A good web design roadmap is an essential part of the development process. It can ease workflow, help you and your client achieve your respective visions, and help you avoid being a web designer from hell (which can lead the more commonly know client from hell phenomenon).
Know the role of the roadmap
It’s important to know that your roadmap is a working document which will never be fully completed. It is also a guide of what is going to be done, rather than things people would like to see done. At all times, it’s a to do list, not a wish list.
The initial creation of a web design roadmap also gives you a good opportunity to see how you work with your client. This is the best time to get a clear idea of expectations and manage them accordingly. It also gives your client an insight into how much work is actually involved in web design, and to make the distinction between a wish list and a to do list.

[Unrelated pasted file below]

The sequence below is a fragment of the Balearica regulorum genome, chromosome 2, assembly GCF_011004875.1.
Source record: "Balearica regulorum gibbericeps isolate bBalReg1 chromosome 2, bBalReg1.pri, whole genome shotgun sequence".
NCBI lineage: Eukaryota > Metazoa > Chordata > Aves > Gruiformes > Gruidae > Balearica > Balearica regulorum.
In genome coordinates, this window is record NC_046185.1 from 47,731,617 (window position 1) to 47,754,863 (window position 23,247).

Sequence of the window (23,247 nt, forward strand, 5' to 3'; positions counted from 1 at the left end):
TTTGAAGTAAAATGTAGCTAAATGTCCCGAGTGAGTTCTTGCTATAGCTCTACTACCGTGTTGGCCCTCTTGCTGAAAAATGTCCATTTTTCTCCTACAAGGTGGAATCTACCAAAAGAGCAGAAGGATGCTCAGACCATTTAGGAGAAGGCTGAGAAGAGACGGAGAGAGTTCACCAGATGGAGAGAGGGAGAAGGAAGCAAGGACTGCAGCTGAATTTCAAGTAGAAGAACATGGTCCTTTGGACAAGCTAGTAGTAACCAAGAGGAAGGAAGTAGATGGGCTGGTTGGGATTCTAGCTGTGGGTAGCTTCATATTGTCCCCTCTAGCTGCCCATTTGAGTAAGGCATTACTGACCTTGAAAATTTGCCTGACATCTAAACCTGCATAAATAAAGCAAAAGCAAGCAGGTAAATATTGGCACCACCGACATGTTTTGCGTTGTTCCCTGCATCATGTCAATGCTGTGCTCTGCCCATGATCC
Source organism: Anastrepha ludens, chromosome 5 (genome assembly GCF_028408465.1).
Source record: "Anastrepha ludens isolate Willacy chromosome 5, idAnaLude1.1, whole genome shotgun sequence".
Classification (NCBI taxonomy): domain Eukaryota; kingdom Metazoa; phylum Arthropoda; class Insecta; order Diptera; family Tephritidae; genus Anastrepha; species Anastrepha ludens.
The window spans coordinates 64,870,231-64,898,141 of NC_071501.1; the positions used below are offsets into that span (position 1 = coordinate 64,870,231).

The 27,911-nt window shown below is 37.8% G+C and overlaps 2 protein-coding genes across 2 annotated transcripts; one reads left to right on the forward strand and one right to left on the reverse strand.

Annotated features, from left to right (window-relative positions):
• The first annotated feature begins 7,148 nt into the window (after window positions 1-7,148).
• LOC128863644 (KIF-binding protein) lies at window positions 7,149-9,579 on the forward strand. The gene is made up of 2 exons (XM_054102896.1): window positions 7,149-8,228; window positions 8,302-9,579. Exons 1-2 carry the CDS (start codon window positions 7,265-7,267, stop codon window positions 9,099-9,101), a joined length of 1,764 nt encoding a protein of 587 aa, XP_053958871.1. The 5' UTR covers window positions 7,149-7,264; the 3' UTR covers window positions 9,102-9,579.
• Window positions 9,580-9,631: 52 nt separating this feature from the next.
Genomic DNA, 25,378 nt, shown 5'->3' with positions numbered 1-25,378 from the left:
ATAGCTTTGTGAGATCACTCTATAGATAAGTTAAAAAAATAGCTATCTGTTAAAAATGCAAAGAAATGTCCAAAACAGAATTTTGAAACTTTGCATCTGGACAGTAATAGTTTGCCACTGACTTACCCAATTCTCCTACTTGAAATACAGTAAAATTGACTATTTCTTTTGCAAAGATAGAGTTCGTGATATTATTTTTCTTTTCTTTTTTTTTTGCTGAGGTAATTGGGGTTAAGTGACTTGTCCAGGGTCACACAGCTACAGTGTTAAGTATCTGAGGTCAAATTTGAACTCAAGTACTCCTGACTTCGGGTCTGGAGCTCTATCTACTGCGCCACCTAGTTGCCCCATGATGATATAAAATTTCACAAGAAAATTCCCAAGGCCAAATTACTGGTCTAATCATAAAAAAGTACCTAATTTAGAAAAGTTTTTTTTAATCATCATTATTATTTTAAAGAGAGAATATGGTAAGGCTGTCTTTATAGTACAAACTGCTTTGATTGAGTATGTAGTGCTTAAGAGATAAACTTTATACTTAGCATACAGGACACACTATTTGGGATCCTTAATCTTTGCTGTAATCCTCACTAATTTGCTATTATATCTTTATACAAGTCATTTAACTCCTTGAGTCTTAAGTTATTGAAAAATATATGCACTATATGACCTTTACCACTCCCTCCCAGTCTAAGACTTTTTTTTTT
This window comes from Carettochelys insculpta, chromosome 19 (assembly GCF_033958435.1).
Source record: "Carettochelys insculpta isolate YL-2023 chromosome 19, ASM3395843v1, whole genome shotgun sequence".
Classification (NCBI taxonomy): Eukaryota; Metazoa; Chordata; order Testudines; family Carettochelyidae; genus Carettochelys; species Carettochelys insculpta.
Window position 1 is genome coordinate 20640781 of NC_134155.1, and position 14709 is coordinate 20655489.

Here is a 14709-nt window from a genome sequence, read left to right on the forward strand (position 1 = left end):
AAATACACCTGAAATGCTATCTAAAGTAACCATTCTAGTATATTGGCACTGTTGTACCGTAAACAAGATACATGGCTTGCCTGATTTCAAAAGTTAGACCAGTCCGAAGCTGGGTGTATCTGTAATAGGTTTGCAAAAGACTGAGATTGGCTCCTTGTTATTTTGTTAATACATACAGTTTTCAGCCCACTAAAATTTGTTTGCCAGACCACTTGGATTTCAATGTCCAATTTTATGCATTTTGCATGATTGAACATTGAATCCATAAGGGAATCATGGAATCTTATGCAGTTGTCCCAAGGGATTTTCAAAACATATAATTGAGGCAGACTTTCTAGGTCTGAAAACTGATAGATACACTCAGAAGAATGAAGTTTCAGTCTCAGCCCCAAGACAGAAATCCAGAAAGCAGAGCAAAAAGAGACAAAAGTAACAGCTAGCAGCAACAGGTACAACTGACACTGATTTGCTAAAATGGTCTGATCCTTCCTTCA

Once you have the contents of the roadmap, it needs to be organised. Assess each objective and prioritise them accordingly. As its name suggests, a roadmap shows a journey. Since the roadmap denotes a journey, thinking about each main goal as a checkpoint of of forward progress is the best way to visualise and organise the plan.
Keep it flexible
Since a good web design roadmap is a working document, it needs to stay flexible and open to changes and additions. The worst type of spontaneous client whim should be nipped in the bud by managing expectation. You may also have elements you want to implements if you have the time. However, unexpected diversions on the roadmap may appear during the journey. Planning space and time into the roadmap for this additional work will make the journey much smoother for all concerned.